FSG : Rebuilding cartridges involves extensive scientific research and field experience. We work with our suppliers and customers to offer dedicated and coherent solutions to our customers. Rebuilding is actually more difficult than building a new cartridge, you have to completely unmount the cartridge and coils, with no manual or guidance. Working on a Neumann DST, for instance, is a very good example. In lieu of the manual, you must understand its construction and to feel it in your hands in order to get the best results.This is where the extensive experience of Laszlo Szalai is crucial.

 

Our extensive hands on experience with cartridge building gives us an unparalleled advantage on understanding the entire cartridge manufacturing and rebuilding process. Very few people have seen the inside of as many cartridges as we have.

TA : What if you use parts different than original?

 

FSG : We have sources for almost all cartridge parts, and in some cases, we custom make our own components which exceed the performance of original parts. For example, modern suspensions can be better than 30 year-old components. Small variations in parts can have a huge impact on sound. Sometimes even two new cartridges can have totally different sounds. Our goal is to maintain sonic integrity of the cartridge after repair. We have used newer parts on many well-known MC cartridges (Ortofon SPU, Denon 103, EMT TSD-15, Koetsu, etc…) the results obtained (both sonically and on measured specifications) were higher than what we expected and this is when we decided that this service should benefit to our customers ... as is now the case with the new Sculpture A cartridges series.


TA : What is involved in cartridge rebuilding?

 

FSG : No two cartridges are identical. A repair always starts with a cleaning and a detailed inspection of the cartridge. We have a strict policy about not altering the original aspect of the cartridge (except for our highly modified version of cartridges). Once the body is open, we are able to inform the owner about all problems found. The whole process is documented by photos. The actual repair starts with a very detailed cleaning and finishes with setting the parameters (VTF, compliance, tracking ability, etc.) of the cartridge. At the very end we test each cartridge for 3-4 hours, play them for 24 hours and then run a new set of tests to optimize the fine parameters of the cartridge again, with measurements documented.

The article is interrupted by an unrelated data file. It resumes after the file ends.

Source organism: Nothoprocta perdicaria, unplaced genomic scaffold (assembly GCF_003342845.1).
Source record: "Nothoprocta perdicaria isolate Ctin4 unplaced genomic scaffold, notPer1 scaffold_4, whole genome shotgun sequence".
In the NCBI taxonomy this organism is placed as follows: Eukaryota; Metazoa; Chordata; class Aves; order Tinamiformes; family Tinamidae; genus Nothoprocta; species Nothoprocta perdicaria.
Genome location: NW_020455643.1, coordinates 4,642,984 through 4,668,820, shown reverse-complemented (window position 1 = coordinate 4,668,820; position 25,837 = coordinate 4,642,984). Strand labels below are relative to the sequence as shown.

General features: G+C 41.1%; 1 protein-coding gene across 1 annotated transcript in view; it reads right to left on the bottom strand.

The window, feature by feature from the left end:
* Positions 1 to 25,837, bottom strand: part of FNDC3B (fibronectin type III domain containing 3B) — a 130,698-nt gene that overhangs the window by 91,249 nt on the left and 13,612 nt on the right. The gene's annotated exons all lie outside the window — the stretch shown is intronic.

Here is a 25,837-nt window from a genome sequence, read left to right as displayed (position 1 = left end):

TA : What are the most important cartridge components?

 

FSG : The sonic characteristics of a cartridge is a combination of the sum of its parts, and therefore no  single component is more or less important than another. A good example of this is in the process of building coils. Very few have the capacity to rebuild coils, but we do. We can even build a coil from scratch, and at times we have to build it 5-6 times in order to have the right sound. Coils have different winding patterns; the most well-known are cross coils and square coils but we also rebuild the triangular coils unique to Neumann DST cartridges.

 

TA : Do rubber dampers age over time?  What is their lifespan?

 

FSG : Time is a big enemy of cartridges. The life of the damper is unpredictable, but temperature and humidity does play a role. If a cartridge starts to sound distorted or grainy, it is a warning sign that the damper may need to be changed. A problematic / damaged / old damper can change the position of the cantilever causing an uneven wear of the stylus (diamond tip). This can also damage LPs over time.

Due to technological advancement, we have better dampers than the original, such as our silicon frictionless dampers available in either single or double donuts as well as dual circular internal designs ...

 

... now used in their Sculpture A A.3 and a.4 cartridges

 

TA : Do you see more wear and tear in coastal cities vs say inland USA?

 

FSG : Certainly yes, temperature (changes), humidity, change of air pressure, vicinity of seas or oceans (salty air), polluted air, altitude, etc. can have an effect on the components. Unfortunately, we don’t have any statistical data about it and it would be very hard to draw a definite answer.

 

TA : Do you see uneven cartridge wear if Antiskating is set incorrectly?

 

FSG : Yes, and this applies to both entry-level and high-end turntables alike. Not only the stylus (diamond tip) wears unnecessarily and unevenly, but the record as well and while the cartridge can be repaired, the record unfortunately NOT.

Without a proper test record it is not possible to correctly set the anti-skating and this also affects the tracking ability of the cartridge.